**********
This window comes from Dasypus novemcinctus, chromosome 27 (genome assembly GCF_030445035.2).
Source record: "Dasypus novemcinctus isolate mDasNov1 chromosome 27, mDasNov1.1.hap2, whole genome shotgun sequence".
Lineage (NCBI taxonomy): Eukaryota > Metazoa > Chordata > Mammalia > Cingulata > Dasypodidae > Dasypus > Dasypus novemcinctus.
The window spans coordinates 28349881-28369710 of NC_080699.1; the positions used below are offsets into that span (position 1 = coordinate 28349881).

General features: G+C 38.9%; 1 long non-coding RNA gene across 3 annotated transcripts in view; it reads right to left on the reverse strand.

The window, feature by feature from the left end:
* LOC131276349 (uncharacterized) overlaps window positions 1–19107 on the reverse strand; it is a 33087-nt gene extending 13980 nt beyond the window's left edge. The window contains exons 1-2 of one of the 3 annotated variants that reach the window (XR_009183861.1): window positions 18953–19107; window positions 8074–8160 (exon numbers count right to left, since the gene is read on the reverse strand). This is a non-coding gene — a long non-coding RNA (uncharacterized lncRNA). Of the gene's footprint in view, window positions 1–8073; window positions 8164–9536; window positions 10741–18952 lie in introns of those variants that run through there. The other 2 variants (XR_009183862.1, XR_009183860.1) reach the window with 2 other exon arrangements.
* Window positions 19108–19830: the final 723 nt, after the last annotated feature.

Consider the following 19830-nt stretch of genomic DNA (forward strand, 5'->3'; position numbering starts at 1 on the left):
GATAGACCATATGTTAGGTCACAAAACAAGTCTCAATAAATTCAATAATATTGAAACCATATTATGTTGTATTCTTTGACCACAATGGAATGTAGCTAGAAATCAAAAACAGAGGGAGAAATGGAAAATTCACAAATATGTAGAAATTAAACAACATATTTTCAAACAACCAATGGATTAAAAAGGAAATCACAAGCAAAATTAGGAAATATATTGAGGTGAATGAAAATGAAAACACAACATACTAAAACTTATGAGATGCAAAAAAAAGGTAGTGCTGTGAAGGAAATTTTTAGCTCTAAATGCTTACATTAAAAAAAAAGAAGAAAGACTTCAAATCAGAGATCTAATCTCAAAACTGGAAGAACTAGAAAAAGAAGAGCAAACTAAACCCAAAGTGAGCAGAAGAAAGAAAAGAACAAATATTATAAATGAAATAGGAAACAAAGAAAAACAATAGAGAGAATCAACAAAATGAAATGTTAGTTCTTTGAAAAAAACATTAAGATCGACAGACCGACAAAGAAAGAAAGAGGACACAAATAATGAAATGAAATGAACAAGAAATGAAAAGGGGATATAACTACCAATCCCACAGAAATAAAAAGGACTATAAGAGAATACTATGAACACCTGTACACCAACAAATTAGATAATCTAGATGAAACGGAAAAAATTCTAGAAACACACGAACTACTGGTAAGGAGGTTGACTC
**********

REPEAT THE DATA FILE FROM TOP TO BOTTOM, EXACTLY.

This window comes from Dasypus novemcinctus, chromosome 27 (genome assembly GCF_030445035.2).
Source record: "Dasypus novemcinctus isolate mDasNov1 chromosome 27, mDasNov1.1.hap2, whole genome shotgun sequence".
Lineage (NCBI taxonomy): Eukaryota > Metazoa > Chordata > Mammalia > Cingulata > Dasypodidae > Dasypus > Dasypus novemcinctus.
The window spans coordinates 28349881-28369710 of NC_080699.1; the positions used below are offsets into that span (position 1 = coordinate 28349881).

General features: G+C 38.9%; 1 long non-coding RNA gene across 3 annotated transcripts in view; it reads right to left on the reverse strand.

The window, feature by feature from the left end:
* LOC131276349 (uncharacterized) overlaps window positions 1–19107 on the reverse strand; it is a 33087-nt gene extending 13980 nt beyond the window's left edge. The window contains exons 1-2 of one of the 3 annotated variants that reach the window (XR_009183861.1): window positions 18953–19107; window positions 8074–8160 (exon numbers count right to left, since the gene is read on the reverse strand). This is a non-coding gene — a long non-coding RNA (uncharacterized lncRNA). Of the gene's footprint in view, window positions 1–8073; window positions 8164–9536; window positions 10741–18952 lie in introns of those variants that run through there. The other 2 variants (XR_009183862.1, XR_009183860.1) reach the window with 2 other exon arrangements.
* Window positions 19108–19830: the final 723 nt, after the last annotated feature.

Consider the following 19830-nt stretch of genomic DNA (forward strand, 5'->3'; position numbering starts at 1 on the left):
GATAGACCATATGTTAGGTCACAAAACAAGTCTCAATAAATTCAATAATATTGAAACCATATTATGTTGTATTCTTTGACCACAATGGAATGTAGCTAGAAATCAAAAACAGAGGGAGAAATGGAAAATTCACAAATATGTAGAAATTAAACAACATATTTTCAAACAACCAATGGATTAAAAAGGAAATCACAAGCAAAATTAGGAAATATATTGAGGTGAATGAAAATGAAAACACAACATACTAAAACTTATGAGATGCAAAAAAAAGGTAGTGCTGTGAAGGAAATTTTTAGCTCTAAATGCTTACATTAAAAAAAAAGAAGAAAGACTTCAAATCAGAGATCTAATCTCAAAACTGGAAGAACTAGAAAAAGAAGAGCAAACTAAACCCAAAGTGAGCAGAAGAAAGAAAAGAACAAATATTATAAATGAAATAGGAAACAAAGAAAAACAATAGAGAGAATCAACAAAATGAAATGTTAGTTCTTTGAAAAAAACATTAAGATCGACAGACCGACAAAGAAAGAAAGAGGACACAAATAATGAAATGAAATGAACAAGAAATGAAAAGGGGATATAACTACCAATCCCACAGAAATAAAAAGGACTATAAGAGAATACTATGAACACCTGTACACCAACAAATTAGATAATCTAGATGAAACGGAAAAAATTCTAGAAACACACGAACTACTGGTAAGGAGGTTGACTC